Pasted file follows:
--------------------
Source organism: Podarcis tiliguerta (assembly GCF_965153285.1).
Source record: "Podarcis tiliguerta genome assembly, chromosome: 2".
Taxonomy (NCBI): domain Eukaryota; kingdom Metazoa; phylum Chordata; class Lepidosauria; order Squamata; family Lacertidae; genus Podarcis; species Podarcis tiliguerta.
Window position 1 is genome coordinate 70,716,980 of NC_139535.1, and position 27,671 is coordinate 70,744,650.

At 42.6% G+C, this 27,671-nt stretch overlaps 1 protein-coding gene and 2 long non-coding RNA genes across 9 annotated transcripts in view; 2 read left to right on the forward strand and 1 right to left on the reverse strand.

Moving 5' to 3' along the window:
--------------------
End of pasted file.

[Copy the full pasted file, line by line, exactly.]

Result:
Source organism: Podarcis tiliguerta (assembly GCF_965153285.1).
Source record: "Podarcis tiliguerta genome assembly, chromosome: 2".
Taxonomy (NCBI): domain Eukaryota; kingdom Metazoa; phylum Chordata; class Lepidosauria; order Squamata; family Lacertidae; genus Podarcis; species Podarcis tiliguerta.
Window position 1 is genome coordinate 70,716,980 of NC_139535.1, and position 27,671 is coordinate 70,744,650.

At 42.6% G+C, this 27,671-nt stretch overlaps 1 protein-coding gene and 2 long non-coding RNA genes across 9 annotated transcripts in view; 2 read left to right on the forward strand and 1 right to left on the reverse strand.

Moving 5' to 3' along the window: